Former prime minister Sir John Key has been bought in to top-level negotiations between Zespri and Chinese officials to try to resolve the issue of unauthorised SunGold kiwifruit being grown in China.
The issue of the illegally grown fruit has been a thorn in Zespri’s side for the past five years as the area under SunGold vines in Sichuan province has increased to about 8000ha, greater than the area being grown in New Zealand.
The fruit was illegally exported to China by a NZ company later found guilty of breaching plant variety rights and fined $15 million. The company went into liquidation and on appeal had its penalty reduced to $12.1m.
Sir John, Zespri CEO Dan Mathieson and chair Bruce Cameron met Chinese Foreign Minister Wang Yi in Beijing.
Mathieson said the meeting involved discussions around the importance of IP protection.
“We have been encouraged by the support we’ve received from within China as we’ve sought to address the challenge of unauthorised Gold3 kiwifruit plantings in China,” he said.
“This includes the steps taken to amend its Seed Law to grant stronger protections to investors in plant varieties. The unauthorised plantings remain a significant challenge with around 8000a in the ground in China, putting at risk the significant investment by growers through the potential for oversupply,” Mathieson said.
Two years ago, kiwifruit growers were given the opportunity to vote on whether or not to allow Zespri to run a trial allowing Chinese growers to use Zespri marketing and standards to sell the fruit. The vote required 75% support but fell short, at 70%.
Mathieson said strong IP protection would be critical to any such partnership, which would rely on New Zealand grower support.
“Zespri has also launched legal action in China as part of our efforts to address the issue,” he said.
While the pace of SunGold plantings in Sichuan has slowed, it remains an ongoing concern for Zespri amid risks that the fruit could spill into the company’s export supply calendar, affecting price points and quality standards for the premium fruit’s category.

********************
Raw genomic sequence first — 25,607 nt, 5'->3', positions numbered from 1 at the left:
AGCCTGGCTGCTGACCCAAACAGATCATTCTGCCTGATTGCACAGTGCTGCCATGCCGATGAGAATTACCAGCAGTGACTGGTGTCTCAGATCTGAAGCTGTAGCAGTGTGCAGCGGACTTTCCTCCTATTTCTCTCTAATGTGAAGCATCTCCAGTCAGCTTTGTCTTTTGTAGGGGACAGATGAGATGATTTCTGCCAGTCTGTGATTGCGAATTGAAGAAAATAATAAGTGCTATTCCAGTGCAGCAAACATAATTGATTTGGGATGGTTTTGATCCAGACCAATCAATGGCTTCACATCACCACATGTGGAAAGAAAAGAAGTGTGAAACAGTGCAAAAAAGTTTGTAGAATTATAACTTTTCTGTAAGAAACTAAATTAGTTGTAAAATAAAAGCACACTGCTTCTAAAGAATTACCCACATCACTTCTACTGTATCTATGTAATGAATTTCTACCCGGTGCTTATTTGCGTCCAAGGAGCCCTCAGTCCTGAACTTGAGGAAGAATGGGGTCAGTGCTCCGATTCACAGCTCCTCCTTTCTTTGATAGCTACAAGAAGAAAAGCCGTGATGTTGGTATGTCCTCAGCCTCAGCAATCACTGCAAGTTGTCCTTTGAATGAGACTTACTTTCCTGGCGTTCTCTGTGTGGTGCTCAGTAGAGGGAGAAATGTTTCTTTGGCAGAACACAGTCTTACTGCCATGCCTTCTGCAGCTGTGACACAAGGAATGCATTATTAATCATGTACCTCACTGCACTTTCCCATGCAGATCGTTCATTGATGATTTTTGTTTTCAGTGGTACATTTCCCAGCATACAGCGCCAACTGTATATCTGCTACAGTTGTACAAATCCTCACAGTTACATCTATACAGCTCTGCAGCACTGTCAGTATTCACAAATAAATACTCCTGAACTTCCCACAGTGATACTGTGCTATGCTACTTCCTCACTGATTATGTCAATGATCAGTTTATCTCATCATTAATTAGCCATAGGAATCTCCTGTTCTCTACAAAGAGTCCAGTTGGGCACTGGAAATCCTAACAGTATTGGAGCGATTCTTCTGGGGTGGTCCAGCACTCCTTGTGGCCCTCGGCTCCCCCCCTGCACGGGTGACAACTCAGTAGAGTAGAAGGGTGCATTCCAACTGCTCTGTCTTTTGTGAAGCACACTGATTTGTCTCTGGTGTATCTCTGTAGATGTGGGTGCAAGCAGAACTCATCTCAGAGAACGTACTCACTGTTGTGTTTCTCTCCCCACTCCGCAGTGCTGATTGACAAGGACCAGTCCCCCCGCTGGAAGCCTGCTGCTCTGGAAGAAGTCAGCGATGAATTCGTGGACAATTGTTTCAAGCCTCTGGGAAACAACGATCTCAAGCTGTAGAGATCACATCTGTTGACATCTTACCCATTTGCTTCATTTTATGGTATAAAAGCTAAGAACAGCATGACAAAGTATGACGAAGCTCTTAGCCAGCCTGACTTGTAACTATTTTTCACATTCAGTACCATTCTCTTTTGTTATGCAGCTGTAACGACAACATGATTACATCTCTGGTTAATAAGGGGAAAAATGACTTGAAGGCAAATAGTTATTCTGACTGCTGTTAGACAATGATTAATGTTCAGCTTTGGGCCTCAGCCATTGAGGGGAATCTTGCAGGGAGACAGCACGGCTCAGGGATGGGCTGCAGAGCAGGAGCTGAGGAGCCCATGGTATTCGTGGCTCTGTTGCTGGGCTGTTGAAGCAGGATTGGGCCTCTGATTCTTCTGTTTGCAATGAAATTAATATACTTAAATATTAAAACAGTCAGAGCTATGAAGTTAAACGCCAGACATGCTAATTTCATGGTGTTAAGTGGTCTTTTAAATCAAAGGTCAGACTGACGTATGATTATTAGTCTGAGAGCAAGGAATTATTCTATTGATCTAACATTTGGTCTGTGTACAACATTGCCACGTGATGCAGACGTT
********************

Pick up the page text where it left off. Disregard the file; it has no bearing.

Zespri has managed to achieve more robust protection of its brand in China in recent years, being afforded the sort of copyright protection granted to global corporations including Nike and Disney.
It is also now possible to seek prosecution of retailers of the fruit, rather than just orchard growers.
Sir John was instrumental in reinforcing the Chinese-NZ free trade agreement that was signed off under the Clark-led Labour government in 2008. During his tenure as PM he made seven state visits to China and reinforced several primary sector deals, particularly for dairy.
“The foreign minister was very complimentary of Zespri’s track record here and commitment to the China market and of New Zealand’s high-quality produce. He was reassuring that New Zealand could have confidence in China,” said Sir John.
“We also respectfully raised the issue of the unauthorised plantings and the foreign minister was very understanding of the issue and committed that the matter would be handled according to the law.”
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Fonterra has revealed its plan to reduce on-farm emissions by 30% by 2030. Bryan unpacks the plan with Federated Farmers dairy chair Richard McIntyre (skip to the 20:10 minute mark).
In this week’s feature interview, MyFarm boss Andrew Watters talks about what he calls the third wave of land-use change and the options available to farmers looking to diversify their income (skip to the 8:50 minute mark).
And Richard Rennie reflects on his day on farm with a Bay of Plenty catchment group and talks about how Sir John might be the key Zespri is looking for as it deals with unlicensed SunGold fruit being grown in China (skip to the 1:20 minute mark).